When Kevin and Alecia Watson of Paving New Paths made their campground reservation, they looked forward to an uneventful and restful week.
After a few days, things quickly went south between their family and the campground staff.
The couple didn’t violate any rules, but they had to pack up their things and hit the road.
Let’s take a closer look at the whole story so that you can avoid a similar situation.
Why Did These YouTubers Get Kicked Out of a Campground?
After a few days of relaxing, Kevin and Alecia began to experience electrical issues at their campsite. While this isn’t uncommon, a campground will typically prioritize fixing the issue and be apologetic.
That was not the experience that Paving New Paths had at this Montana campground.
The couple’s power eventually became inoperable, and they had to use their neighbor’s 30-amp connection to power their RV. Once the neighbor needed his power back, the couple had to use a 15-amp connection to keep their lights on and use the essentials in their RV.
However, it was far from enough power for them to do laundry, and was constantly tripping their surge protector.
Kevin and Alecia reached out to the campground staff multiple times regarding the issue. Their voicemails and emails went unanswered, and the couple grew frustrated at the staff’s lack of availability and communication.
When they were finally able to reach an employee, the situation escalated quickly.
As the couple’s neighbor was leaving, they stated they were more than happy to simply use that electrical connection for the rest of their stay. This seemed like a fair solution to the problem, but the campground wasn’t satisfied. Instead of using the other power pedestal, the staff informed them they would need to pack up their things and move.
However, they weren’t asking them to move to a different campsite, but another campground.
Luckily for Kevin and Alecia, the campground refunded all of their money and sent them on their way. Their next campground conveniently sat a short distance from Glacier National Park and accommodated them four days early.
In the end, the campground did the couple a favor by canceling their reservation and forcing them to leave.
Who Is Paving New Paths?
Paving New Paths is a family of four sharing their traveling adventures on their Facebook and YouTube accounts. They hope to inspire others to pursue whatever path brings them joy and fulfillment.
The Watsons launched into sharing their adventures in January 2021. Follow them on Facebook or subscribe to their YouTube channel if you’re interested in following their adventures.
Can Big Rigs Really Drain an RV Park’s Power?
It’s not uncommon to encounter a park with power issues due to RVs using too much power. However, “draining” an RV park’s power is not a good description.
If an RV uses too much power, it will typically trip the breaker to the power pedestal to avoid damage.
During peak seasons, some RV parks with faulty or outdated electrical systems will experience electrical drops. This is typically because the campground packs in lots of RVs, many running one or multiple air conditioning units to keep cool.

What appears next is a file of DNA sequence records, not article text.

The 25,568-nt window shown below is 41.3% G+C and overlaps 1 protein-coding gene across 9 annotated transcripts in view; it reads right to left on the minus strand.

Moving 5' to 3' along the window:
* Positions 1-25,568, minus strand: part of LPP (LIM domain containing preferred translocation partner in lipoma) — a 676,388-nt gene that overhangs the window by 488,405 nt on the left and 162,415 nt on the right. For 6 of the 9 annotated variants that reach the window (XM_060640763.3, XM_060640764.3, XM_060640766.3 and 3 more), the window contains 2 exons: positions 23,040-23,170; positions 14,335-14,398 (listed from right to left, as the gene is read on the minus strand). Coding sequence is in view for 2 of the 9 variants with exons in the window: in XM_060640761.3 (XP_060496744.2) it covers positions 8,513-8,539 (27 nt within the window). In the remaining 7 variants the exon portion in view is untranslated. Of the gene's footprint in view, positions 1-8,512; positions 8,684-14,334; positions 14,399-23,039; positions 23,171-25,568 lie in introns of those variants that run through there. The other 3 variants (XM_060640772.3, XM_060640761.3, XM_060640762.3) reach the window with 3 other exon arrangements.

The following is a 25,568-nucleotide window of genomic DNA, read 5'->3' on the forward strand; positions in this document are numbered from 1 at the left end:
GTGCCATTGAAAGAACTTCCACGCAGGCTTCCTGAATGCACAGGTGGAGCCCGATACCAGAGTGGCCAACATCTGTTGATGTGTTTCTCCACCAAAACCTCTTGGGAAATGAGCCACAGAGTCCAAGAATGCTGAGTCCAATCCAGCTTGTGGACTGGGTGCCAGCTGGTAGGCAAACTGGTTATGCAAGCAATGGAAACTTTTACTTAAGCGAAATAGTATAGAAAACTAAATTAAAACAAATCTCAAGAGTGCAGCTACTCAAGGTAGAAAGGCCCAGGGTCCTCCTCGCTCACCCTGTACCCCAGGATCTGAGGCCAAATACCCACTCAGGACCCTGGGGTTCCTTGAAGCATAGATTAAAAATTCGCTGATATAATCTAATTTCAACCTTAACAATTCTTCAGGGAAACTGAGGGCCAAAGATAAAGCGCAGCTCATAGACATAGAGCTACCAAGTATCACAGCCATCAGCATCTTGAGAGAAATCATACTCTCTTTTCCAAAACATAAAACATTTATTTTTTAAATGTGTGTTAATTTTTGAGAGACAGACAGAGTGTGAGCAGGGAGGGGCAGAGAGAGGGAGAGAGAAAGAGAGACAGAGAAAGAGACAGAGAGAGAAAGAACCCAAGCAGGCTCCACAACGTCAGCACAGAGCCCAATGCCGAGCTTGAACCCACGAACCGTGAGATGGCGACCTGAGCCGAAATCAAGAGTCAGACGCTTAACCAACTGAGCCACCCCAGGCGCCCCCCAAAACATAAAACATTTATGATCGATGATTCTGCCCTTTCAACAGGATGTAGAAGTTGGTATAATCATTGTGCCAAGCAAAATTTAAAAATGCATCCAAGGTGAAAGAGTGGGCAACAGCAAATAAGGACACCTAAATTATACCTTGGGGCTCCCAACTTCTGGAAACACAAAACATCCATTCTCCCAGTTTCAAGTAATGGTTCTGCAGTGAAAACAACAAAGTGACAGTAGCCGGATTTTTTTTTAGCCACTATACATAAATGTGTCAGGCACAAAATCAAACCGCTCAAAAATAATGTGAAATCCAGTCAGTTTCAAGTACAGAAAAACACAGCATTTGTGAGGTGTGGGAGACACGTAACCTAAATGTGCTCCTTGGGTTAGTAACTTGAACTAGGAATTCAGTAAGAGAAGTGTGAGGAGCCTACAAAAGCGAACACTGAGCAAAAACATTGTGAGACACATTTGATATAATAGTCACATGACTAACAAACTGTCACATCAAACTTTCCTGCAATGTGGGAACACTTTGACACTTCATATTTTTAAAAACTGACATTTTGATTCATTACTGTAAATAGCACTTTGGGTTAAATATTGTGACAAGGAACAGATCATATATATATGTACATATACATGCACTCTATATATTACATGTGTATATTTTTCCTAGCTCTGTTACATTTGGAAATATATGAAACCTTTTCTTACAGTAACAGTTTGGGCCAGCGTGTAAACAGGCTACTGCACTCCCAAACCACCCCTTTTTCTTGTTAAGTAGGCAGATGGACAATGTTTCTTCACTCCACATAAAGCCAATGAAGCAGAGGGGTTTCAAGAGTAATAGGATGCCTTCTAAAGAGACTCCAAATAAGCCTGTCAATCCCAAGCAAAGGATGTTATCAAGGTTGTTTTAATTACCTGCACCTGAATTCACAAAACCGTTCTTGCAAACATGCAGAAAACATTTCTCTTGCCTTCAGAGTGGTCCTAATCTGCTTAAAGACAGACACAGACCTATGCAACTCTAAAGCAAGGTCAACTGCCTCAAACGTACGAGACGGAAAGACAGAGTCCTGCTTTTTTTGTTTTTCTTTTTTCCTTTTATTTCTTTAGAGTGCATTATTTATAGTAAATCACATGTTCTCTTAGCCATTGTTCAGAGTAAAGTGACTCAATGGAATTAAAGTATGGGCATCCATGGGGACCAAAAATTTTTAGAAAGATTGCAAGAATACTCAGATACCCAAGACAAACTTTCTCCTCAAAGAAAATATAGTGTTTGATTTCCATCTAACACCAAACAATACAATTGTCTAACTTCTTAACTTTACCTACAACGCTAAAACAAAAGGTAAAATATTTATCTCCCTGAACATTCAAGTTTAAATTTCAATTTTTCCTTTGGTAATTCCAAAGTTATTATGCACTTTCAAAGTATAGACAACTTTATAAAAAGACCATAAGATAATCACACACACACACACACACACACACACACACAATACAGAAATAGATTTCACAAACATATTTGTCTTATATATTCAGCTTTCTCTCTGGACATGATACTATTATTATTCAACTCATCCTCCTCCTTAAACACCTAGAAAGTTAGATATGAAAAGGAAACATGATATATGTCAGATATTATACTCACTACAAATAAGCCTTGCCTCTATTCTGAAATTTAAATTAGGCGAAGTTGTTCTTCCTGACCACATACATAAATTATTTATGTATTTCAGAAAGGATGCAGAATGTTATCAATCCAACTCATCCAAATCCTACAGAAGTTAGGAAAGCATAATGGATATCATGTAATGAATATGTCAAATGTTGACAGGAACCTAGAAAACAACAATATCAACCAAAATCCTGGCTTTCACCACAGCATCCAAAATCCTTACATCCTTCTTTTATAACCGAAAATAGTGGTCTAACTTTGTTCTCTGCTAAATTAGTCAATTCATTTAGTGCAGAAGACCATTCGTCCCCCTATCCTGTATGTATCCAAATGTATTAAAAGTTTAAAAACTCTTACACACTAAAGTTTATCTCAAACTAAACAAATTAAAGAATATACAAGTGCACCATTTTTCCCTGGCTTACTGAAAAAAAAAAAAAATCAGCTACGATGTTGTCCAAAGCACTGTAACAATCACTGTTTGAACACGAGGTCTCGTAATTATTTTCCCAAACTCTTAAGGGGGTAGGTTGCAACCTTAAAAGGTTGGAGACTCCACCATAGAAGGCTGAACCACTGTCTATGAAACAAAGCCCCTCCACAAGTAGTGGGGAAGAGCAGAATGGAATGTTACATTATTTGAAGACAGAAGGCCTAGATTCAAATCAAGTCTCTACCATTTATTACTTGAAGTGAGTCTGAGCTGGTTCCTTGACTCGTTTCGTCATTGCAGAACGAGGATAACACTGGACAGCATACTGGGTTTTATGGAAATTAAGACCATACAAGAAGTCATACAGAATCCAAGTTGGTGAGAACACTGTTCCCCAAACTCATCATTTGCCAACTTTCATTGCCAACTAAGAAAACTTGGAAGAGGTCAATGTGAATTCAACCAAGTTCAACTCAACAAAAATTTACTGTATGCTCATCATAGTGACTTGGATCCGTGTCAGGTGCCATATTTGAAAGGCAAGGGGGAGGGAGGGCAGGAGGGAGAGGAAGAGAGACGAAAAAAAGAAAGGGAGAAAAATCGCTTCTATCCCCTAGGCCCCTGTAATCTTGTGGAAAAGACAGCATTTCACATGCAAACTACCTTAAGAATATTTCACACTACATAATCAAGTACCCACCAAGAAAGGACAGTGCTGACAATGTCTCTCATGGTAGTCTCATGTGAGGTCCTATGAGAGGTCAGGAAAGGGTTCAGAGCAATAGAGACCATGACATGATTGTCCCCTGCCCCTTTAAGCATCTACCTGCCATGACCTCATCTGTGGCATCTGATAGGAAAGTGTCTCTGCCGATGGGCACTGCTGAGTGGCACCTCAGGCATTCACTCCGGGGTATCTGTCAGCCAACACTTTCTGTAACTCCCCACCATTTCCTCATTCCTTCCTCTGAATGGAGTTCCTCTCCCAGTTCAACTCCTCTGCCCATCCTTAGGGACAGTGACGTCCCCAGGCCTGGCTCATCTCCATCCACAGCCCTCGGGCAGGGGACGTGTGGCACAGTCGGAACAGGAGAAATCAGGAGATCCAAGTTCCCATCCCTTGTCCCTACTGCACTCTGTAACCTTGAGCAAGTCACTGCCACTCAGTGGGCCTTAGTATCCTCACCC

This is why many RVers use an electrical management system, which shuts off power during both surges and drops in voltage.
Keep in mind: These are 5 Reasons to Avoid a Motorhome.
Is It Legal for a Campground to Kick People Out?
A campground is a private business, so it can reserve the right to serve or not serve nearly anyone. They’re well within their rights to ask a guest to leave, whether they’ve violated rules or not.
A campground may be required to refund all or a portion of any fees, but a camper may be out of luck, depending on the situation.
If a campground asks you to leave and things escalate, you may just want to find a new place to stay. Getting a different campground quickly can end up being less of a hassle.
It’s likely not worth fighting to stay in a campground where you’re not wanted.
Push the limits: Here’s a little bit about breaking campground rules.
Why Might a Campground Kick Someone Out?
A campground might kick someone out for several reasons, but mostly because the campers have violated rules. Whether you realize it or not, you’re likely clicking or checking a box indicating that you agree with the rules and policies of the campground.
If they ask you to leave, there’s a good chance you violated a rule.
Being ignorant of the rules won’t excuse you from needing to follow them. Campgrounds have asked RVers to leave for violating rules like receiving packages, having guests, and being too loud at their campsites.
You must take note of any unique rules or policies when staying at a campground.
A campground can also ask you to leave if they catch you violating any local laws or ordinances. In this case, they could ask law enforcement to intervene, and having to find a new campsite will be the least of your worries.
Learn from These RVers: Read the Reviews Before Heading to a Campground
Kevin and Alecia read the reviews for the campground and saw quite a few bad ones but dismissed them. It should be a major red flag when there’s a consistent theme of negative reviews for a campground.
You can save yourself a tremendous amount of stress by putting in a little bit of effort to read reviews before booking a site.
Find a third-party website like Campendium, and don’t just trust the reviews listed on a campground’s website.
Have you ever had a campground ask you to leave?
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